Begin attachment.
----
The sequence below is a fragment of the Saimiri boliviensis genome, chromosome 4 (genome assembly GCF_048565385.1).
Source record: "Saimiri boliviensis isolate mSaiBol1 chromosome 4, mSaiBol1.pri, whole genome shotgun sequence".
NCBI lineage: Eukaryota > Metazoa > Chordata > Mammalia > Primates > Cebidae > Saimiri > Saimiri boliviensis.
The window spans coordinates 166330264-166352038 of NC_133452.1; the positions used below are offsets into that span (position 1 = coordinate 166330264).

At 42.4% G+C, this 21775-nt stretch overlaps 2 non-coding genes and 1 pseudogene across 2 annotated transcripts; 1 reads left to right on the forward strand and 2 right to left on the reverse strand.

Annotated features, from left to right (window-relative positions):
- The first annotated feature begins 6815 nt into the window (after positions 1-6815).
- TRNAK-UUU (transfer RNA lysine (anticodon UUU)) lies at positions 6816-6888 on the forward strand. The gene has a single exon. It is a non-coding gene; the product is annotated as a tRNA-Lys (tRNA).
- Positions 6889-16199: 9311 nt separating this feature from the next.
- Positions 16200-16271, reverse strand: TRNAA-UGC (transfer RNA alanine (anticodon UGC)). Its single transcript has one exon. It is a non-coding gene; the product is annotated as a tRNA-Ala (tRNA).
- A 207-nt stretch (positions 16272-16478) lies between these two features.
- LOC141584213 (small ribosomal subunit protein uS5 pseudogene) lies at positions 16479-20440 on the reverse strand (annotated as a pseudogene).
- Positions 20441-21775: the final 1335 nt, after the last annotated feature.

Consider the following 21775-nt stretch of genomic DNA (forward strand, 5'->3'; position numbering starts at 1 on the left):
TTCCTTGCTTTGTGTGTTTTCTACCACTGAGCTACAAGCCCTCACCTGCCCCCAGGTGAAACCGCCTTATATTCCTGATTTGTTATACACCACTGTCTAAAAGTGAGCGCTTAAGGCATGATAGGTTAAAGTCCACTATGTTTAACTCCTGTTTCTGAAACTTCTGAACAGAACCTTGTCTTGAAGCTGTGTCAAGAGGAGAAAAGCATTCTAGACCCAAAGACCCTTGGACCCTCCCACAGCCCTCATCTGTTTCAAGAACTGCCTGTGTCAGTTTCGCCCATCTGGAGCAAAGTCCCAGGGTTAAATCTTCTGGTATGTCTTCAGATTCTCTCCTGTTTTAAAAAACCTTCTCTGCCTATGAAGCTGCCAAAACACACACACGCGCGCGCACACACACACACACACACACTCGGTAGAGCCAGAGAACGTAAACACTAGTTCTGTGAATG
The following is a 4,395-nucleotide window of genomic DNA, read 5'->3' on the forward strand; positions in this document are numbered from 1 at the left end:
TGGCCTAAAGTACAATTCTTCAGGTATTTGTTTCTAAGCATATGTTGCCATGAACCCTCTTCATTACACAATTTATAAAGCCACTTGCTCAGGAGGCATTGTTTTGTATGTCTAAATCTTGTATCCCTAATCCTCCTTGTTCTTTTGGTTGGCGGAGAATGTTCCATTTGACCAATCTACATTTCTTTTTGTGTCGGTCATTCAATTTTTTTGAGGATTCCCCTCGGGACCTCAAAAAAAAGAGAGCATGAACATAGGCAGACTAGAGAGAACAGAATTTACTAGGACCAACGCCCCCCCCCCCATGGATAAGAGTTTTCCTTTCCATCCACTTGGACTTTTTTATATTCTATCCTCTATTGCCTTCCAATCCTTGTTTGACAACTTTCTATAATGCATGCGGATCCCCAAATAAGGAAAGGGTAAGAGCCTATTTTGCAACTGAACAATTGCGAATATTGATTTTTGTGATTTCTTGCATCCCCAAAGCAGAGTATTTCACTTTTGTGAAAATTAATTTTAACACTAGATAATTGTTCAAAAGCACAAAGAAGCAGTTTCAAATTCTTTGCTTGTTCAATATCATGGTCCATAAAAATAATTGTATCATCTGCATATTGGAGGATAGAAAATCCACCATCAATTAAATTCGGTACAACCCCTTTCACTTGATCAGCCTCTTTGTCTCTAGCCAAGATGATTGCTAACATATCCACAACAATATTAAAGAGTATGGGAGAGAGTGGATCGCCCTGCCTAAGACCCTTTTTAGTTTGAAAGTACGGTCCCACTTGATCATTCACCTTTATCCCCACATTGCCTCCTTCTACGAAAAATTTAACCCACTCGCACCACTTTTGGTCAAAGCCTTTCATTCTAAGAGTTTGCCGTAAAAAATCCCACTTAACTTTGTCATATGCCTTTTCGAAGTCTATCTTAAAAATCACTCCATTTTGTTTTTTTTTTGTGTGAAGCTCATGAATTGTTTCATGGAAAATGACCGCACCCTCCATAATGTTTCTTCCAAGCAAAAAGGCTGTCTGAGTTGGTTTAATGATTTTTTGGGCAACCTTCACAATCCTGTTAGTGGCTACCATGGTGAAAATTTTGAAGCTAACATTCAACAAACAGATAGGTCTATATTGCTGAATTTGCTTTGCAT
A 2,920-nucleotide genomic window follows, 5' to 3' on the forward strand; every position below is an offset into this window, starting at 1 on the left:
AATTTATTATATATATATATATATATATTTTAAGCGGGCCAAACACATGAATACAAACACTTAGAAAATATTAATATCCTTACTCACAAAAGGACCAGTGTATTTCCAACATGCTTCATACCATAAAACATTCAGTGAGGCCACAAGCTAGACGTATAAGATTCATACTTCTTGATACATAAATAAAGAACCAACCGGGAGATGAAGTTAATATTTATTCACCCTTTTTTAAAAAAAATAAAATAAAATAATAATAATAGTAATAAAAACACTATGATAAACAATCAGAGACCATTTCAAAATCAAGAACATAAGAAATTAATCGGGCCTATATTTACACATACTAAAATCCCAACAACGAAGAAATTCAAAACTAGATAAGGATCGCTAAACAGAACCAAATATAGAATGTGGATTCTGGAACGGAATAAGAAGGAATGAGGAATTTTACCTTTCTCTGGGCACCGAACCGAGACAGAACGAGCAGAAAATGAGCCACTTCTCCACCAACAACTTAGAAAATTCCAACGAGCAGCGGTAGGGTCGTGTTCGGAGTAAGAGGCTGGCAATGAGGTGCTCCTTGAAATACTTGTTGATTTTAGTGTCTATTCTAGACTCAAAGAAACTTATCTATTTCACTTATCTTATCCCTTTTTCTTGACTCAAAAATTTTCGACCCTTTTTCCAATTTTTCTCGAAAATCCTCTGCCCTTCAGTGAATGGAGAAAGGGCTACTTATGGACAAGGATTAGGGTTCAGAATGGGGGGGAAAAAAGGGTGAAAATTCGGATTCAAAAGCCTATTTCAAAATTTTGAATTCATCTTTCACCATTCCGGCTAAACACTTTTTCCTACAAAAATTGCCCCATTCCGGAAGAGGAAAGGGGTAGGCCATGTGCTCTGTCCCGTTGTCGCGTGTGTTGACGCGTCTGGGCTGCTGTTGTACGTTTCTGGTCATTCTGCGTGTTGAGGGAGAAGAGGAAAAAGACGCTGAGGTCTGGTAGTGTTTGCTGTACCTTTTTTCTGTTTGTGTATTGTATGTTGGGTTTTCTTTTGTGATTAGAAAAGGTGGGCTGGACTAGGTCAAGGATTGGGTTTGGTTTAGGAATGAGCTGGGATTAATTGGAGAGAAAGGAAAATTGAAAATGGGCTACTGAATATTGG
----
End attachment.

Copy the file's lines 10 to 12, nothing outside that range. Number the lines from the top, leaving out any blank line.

- Positions 16200-16271, reverse strand: TRNAA-UGC (transfer RNA alanine (anticodon UGC)). Its single transcript has one exon. It is a non-coding gene; the product is annotated as a tRNA-Ala (tRNA).
- A 207-nt stretch (positions 16272-16478) lies between these two features.
- LOC141584213 (small ribosomal subunit protein uS5 pseudogene) lies at positions 16479-20440 on the reverse strand (annotated as a pseudogene).